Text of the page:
Teen Titans: Raven by Kami Garcia, Gabriel Picolo (Illustrator): An Updated Look into the Empath’s Past

Teen Titans: RavenTeen Titans: Raven

by Kami Garcia, Gabriel Picolo (Illustrator)
Series: Teen Titans, #1
Paperback, 168 pg.
DC Ink, 2019

Read: August 2, 2019

I’ve talked here before about my love of The New Teen Titans, the 1980-96 series created by Marv Wolfman and George Pérez. They were my real first (and probably deepest) comic love. It informed and shaped my tastes in ways I probably can’t realize and definitely can’t articulate. It’s practically sacrosanct to me. So the idea of DC Comics hiring Kami Garcia (as much as I might like Garcia) to write modern takes on the origins of Raven (and, apparently, others)—whether or not Wolfman signed off on the idea—both repelled and attracted me. At least it had to be better than that Teen Titans Go! monstrosity.

You know what? I liked it.

Here’s the official blurb, in the interest of time (saving my time that is):


When a tragic accident takes the life of 17-year-old Raven Roth’s foster mom–and Raven’s memory–she moves to New Orleans to recover and finish her senior year of high school.
Starting over isn’t easy. Raven remembers everyday stuff like how to solve math equations and make pasta, but she can’t remember her favorite song or who she was before the accident. And when impossible things start happening, Raven begins to think it might even be better not to know who she was before.

But as she grows closer to her new friends, her foster sister, Max, and Tommy Torres, a guy who accepts her for who she is now, Raven has to decide if she’s ready to face what’s buried in the past…and the darkness building inside her.

From #1 New York Times bestselling author Kami Garcia and first-time graphic novel artist Gabriel Picolo comes this riveting tale of finding the strength to face who you are and learning to trust others–and yourself.

This retains enough of Raven’s original origin story (I have no idea what her post-New 52 origin is) to satisfy me, but tailored for a contemporary (and YA) audience. It feels fresh, as if Garcia had created Raven herself. Of course, Daddy (un)Dearest is waiting in the wings for a reunion with his daughter, providing the lingering threat that leads to the assembling of the Titans (or, bringing the Titans Together! as one might say). This is, of course, assuming that Garcia is heading in a Wolfman-esque trajectory, it seems that way.

Slade Wilson’s also around in a vaguely menacing way, but we’re going to have to read further installments in this series to get a strong handle on why. It’s gotta be nefarious, because it’s Wilson.

Picolo’s art is nice and dynamic. It pretty much screams motion and youth. Don’t ask me to elucidate that, when it comes to visuals, all I can do is give vague impressions. But I dug it. Picolo’s not Pérez, but who is? I’m glad he didn’t try.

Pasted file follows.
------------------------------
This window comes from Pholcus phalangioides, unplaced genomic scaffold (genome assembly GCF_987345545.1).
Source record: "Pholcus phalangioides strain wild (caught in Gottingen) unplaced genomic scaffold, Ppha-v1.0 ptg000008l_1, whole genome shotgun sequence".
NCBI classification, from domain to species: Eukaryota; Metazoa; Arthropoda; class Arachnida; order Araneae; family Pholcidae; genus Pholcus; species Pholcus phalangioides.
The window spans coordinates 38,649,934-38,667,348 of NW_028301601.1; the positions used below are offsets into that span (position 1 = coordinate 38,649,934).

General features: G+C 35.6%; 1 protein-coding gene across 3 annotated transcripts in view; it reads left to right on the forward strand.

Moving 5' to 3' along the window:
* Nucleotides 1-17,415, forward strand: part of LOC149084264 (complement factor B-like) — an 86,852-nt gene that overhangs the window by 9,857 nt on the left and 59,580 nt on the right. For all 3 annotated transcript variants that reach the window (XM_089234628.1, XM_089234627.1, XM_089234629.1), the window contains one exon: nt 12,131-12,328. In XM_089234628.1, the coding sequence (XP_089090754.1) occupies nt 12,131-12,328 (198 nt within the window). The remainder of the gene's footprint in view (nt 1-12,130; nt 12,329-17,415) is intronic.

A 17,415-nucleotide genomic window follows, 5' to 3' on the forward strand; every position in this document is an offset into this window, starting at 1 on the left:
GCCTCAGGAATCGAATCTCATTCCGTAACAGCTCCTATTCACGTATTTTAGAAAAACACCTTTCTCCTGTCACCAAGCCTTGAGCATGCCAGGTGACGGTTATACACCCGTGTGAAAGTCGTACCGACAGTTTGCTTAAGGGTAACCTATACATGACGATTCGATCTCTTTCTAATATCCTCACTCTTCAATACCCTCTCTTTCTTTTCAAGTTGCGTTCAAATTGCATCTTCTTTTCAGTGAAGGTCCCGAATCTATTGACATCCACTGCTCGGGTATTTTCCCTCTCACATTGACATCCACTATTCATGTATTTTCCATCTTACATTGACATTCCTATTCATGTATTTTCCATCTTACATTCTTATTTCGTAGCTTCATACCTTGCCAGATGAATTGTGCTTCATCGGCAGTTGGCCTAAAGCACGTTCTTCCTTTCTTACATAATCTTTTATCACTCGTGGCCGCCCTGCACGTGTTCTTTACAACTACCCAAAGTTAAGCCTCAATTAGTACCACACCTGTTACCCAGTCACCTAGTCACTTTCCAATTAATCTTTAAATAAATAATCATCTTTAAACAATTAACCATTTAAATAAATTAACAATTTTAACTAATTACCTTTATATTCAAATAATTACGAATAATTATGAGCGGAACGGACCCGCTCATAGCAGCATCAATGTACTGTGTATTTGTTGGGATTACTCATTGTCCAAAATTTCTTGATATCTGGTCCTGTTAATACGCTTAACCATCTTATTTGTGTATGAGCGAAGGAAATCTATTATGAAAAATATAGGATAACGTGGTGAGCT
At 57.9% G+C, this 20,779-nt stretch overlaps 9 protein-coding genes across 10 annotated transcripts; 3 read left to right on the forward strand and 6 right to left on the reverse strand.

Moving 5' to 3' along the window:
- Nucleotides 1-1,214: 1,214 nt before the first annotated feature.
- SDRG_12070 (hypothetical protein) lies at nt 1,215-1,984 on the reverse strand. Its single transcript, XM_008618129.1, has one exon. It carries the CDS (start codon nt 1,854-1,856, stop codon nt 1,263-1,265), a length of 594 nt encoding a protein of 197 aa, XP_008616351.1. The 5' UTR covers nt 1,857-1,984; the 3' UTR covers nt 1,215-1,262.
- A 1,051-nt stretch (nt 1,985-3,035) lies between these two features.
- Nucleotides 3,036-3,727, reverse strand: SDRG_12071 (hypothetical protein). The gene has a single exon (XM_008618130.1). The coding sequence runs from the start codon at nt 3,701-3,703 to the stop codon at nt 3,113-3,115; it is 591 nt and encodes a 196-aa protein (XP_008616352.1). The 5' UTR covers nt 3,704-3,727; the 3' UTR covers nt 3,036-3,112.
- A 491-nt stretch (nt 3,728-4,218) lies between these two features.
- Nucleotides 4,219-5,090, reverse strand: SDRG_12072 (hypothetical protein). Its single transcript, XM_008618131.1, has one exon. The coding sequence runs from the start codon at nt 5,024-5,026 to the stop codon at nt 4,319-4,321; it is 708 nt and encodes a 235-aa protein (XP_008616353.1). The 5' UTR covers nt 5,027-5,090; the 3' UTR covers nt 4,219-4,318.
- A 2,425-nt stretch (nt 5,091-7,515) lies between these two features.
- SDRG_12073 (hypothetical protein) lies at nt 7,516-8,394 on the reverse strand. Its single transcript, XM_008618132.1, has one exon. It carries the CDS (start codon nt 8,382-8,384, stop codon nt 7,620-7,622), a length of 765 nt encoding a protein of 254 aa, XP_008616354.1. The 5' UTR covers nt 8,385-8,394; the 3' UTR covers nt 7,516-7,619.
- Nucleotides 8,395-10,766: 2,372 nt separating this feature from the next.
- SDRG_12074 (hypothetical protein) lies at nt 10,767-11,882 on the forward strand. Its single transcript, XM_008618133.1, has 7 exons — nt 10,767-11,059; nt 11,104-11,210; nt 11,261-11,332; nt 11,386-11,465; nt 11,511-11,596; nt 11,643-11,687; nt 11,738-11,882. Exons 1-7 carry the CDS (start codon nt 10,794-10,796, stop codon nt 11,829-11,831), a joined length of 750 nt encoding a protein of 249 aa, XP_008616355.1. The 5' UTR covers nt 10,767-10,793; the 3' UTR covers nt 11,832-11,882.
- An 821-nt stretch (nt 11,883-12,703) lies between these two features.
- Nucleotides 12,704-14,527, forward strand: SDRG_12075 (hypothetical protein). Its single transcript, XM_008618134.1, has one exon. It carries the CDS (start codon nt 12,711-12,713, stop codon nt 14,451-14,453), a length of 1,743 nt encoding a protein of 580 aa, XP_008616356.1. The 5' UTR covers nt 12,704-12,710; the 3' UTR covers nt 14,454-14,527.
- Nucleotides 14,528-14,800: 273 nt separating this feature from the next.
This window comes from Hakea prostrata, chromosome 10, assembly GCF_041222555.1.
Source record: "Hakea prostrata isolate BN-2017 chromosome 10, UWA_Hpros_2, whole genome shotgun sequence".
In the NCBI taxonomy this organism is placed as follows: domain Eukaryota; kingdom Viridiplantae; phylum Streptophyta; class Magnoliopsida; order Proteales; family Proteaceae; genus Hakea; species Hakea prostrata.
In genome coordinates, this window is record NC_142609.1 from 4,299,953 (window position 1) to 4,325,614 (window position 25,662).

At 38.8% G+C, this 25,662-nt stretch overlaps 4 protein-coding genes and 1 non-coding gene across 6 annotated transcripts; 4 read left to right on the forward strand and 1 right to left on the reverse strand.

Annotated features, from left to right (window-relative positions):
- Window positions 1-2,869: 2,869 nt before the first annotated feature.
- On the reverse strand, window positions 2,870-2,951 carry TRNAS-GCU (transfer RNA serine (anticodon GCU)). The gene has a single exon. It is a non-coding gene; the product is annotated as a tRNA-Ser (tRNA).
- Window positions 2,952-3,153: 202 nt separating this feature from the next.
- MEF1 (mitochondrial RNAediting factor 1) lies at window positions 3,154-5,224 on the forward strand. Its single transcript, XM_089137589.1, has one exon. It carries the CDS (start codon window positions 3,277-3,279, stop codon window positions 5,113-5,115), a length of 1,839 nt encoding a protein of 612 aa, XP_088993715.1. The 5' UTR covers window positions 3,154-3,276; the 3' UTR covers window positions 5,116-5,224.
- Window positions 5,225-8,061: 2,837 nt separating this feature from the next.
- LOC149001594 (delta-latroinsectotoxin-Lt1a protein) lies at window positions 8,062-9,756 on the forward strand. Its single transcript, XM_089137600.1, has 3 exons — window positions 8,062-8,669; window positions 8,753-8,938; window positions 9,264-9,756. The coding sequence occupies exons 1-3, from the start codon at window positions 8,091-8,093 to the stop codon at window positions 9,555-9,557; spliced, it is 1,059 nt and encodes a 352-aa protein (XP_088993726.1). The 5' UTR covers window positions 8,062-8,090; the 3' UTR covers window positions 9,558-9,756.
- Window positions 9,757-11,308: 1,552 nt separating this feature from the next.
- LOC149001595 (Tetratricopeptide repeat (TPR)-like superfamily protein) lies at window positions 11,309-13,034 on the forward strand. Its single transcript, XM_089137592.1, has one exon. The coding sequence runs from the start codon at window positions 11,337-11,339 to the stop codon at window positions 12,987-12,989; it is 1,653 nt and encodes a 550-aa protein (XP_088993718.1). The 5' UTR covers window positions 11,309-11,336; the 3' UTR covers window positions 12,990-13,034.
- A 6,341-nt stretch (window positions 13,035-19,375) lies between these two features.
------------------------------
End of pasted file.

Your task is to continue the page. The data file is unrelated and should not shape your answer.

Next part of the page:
The fact that I didn’t throw this across the room in disgust says a lot for me, that I enjoyed it and am looking forward to Beast Boy says much more. If you’re a dyed-in-the-wool fan or even just someone who likes non-Avengers/Justice League superheroes, you should give it a shot.

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3 Stars

2019 Library Love Challenge

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It’s Our Right to Fight by Scott Lobdell and Brett Booth

It's Our Right to FightTeen Titans, Vol. 1: It’s Our Right to Fight

by Scott Lobdell (Writer), Brett Booth (Artist)

Trade Paperback, 168 pg.
DC Comics, 2012

Read: December 17, 2015


I haven’t picked up a DC collection in ages — and longer for a single issue. The whole New 52 idea both intrigued and annoyed me, and I just didn’t want to invest the time. But I saw this on the shelf at the library the other day, and figured, why not? It was the Wolfman/Pérez run of The New Teen Titans that got me into comics as a kid, and I enjoyed the first twenty or so of the Geoff Johns version in 2002-on before I stopped reading comics for a while. So it makes sense, that if anything was going to bring me back to DC, it’d be The Titans.

So, we get a variation on the Superboy clone being deployed to take out young metahumans. Really? They reboot the entire continuity just to redo stories like this? ooookay. It was fine as far as that goes, nothing special, nothing terrible (although, I thought Superboy’s crisis of conscience could’ve taken a bit longer to resolve) — it was primarily used as a device to get Red Robin (as always, hate the name, love the Bottomless Fries) to gather the troops. We’ve got Cassie/Dont-call-me-Wonder-Girl, who is…okay. We’ve got a new-to-his-powers (or is he?) Kid Flash — he’s pretty annoying and cocky, really, but I’m willing to see him grow.

There are three new characters — Bunker, a name almost as dumb as Red Robin, sort of Ice-Man without the chill, I like him, but think he schtick could get old; Solstice — who seems to be serving the role Raven did back in the 80’s, but I could be wrong; and Skitter, a weird arachnid looking person, I’m not even going to try to guess what I think about her without more exposure.

This is almost all set-up, with just enough resolution to call it a collection and move on to the next. It’s hard to say what I think of the storyline or characters until I se some more, but I don’t mind it. I’m not sure I like it, but I don’t hate it.

Biggest beef: Red Robin freaks out at Kid Flash early on in a way that makes no sense for someone over the age of 6 to do. I really don’t get that at all.

Booth’s artwork was nice — nothing that blew me away, but it’s been awhile since I’ve read a new (to me) comic that had art that nice. It feels like I’ve seen his work before, but looking through his credits, I’m not sure where. Very dynamic, loved the creepy vibe of Skitter’s look.

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3 Stars